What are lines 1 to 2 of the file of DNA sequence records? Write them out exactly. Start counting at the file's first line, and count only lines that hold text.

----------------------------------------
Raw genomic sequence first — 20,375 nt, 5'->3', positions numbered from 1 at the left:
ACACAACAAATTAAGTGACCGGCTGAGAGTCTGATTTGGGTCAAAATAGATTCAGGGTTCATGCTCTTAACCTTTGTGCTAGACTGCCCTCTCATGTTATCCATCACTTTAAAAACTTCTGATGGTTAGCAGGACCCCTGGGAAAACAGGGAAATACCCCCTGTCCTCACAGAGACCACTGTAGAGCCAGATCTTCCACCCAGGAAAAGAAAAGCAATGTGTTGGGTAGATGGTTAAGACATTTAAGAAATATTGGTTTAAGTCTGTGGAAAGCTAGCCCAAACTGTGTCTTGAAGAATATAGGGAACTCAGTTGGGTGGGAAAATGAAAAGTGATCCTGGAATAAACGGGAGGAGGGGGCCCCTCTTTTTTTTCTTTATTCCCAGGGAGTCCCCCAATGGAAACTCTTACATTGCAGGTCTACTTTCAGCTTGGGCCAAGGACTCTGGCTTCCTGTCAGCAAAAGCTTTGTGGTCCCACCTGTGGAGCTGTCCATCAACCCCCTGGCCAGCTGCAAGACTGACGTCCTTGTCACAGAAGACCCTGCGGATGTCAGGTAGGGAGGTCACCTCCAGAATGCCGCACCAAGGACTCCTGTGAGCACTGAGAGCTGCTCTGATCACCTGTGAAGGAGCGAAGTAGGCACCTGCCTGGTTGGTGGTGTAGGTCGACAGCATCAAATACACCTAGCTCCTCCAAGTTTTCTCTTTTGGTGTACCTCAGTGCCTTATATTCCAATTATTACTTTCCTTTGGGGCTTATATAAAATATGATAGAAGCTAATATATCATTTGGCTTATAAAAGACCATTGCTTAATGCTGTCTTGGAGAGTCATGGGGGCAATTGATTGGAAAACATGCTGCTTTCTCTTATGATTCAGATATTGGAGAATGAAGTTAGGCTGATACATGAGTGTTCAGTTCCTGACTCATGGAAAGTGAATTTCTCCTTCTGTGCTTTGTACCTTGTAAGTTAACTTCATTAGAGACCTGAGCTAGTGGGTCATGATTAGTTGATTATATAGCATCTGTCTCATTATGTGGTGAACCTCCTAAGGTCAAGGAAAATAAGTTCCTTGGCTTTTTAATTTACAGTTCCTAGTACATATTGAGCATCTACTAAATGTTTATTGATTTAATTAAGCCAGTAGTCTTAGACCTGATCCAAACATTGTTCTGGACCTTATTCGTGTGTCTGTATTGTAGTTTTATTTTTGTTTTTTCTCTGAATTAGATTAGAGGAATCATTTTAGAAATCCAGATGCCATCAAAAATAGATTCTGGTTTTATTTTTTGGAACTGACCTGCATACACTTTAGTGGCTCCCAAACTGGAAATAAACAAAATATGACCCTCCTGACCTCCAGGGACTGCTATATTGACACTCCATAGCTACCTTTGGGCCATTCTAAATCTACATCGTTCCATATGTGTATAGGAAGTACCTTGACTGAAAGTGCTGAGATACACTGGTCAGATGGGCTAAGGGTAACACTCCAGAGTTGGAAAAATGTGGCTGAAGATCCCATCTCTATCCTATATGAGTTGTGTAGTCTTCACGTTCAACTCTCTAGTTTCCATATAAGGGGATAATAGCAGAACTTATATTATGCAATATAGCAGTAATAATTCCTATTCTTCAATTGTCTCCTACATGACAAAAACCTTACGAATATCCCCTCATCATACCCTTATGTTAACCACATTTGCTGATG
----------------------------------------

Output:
Raw genomic sequence first — 20,375 nt, 5'->3', positions numbered from 1 at the left:
ACACAACAAATTAAGTGACCGGCTGAGAGTCTGATTTGGGTCAAAATAGATTCAGGGTTCATGCTCTTAACCTTTGTGCTAGACTGCCCTCTCATGTTATCCATCACTTTAAAAACTTCTGATGGTTAGCAGGACCCCTGGGAAAACAGGGAAATACCCCCTGTCCTCACAGAGACCACTGTAGAGCCAGATCTTCCACCCAGGAAAAGAAAAGCAATGTGTTGGGTAGATGGTTAAGACATTTAAGAAATATTGGTTTAAGTCTGTGGAAAGCTAGCCCAAACTGTGTCTTGAAGAATATAGGGAACTCAGTTGGGTGGGAAAATGAAAAGTGATCCTGGAATAAACGGGAGGAGGGGGCCCCTCTTTTTTTTCTTTATTCCCAGGGAGTCCCCCAATGGAAACTCTTACATTGCAGGTCTACTTTCAGCTTGGGCCAAGGACTCTGGCTTCCTGTCAGCAAAAGCTTTGTGGTCCCACCTGTGGAGCTGTCCATCAACCCCCTGGCCAGCTGCAAGACTGACGTCCTTGTCACAGAAGACCCTGCGGATGTCAGGTAGGGAGGTCACCTCCAGAATGCCGCACCAAGGACTCCTGTGAGCACTGAGAGCTGCTCTGATCACCTGTGAAGGAGCGAAGTAGGCACCTGCCTGGTTGGTGGTGTAGGTCGACAGCATCAAATACACCTAGCTCCTCCAAGTTTTCTCTTTTGGTGTACCTCAGTGCCTTATATTCCAATTATTACTTTCCTTTGGGGCTTATATAAAATATGATAGAAGCTAATATATCATTTGGCTTATAAAAGACCATTGCTTAATGCTGTCTTGGAGAGTCATGGGGGCAATTGATTGGAAAACATGCTGCTTTCTCTTATGATTCAGATATTGGAGAATGAAGTTAGGCTGATACATGAGTGTTCAGTTCCTGACTCATGGAAAGTGAATTTCTCCTTCTGTGCTTTGTACCTTGTAAGTTAACTTCATTAGAGACCTGAGCTAGTGGGTCATGATTAGTTGATTATATAGCATCTGTCTCATTATGTGGTGAACCTCCTAAGGTCAAGGAAAATAAGTTCCTTGGCTTTTTAATTTACAGTTCCTAGTACATATTGAGCATCTACTAAATGTTTATTGATTTAATTAAGCCAGTAGTCTTAGACCTGATCCAAACATTGTTCTGGACCTTATTCGTGTGTCTGTATTGTAGTTTTATTTTTGTTTTTTCTCTGAATTAGATTAGAGGAATCATTTTAGAAATCCAGATGCCATCAAAAATAGATTCTGGTTTTATTTTTTGGAACTGACCTGCATACACTTTAGTGGCTCCCAAACTGGAAATAAACAAAATATGACCCTCCTGACCTCCAGGGACTGCTATATTGACACTCCATAGCTACCTTTGGGCCATTCTAAATCTACATCGTTCCATATGTGTATAGGAAGTACCTTGACTGAAAGTGCTGAGATACACTGGTCAGATGGGCTAAGGGTAACACTCCAGAGTTGGAAAAATGTGGCTGAAGATCCCATCTCTATCCTATATGAGTTGTGTAGTCTTCACGTTCAACTCTCTAGTTTCCATATAAGGGGATAATAGCAGAACTTATATTATGCAATATAGCAGTAATAATTCCTATTCTTCAATTGTCTCCTACATGACAAAAACCTTACGAATATCCCCTCATCATACCCTTATGTTAACCACATTTGCTGATG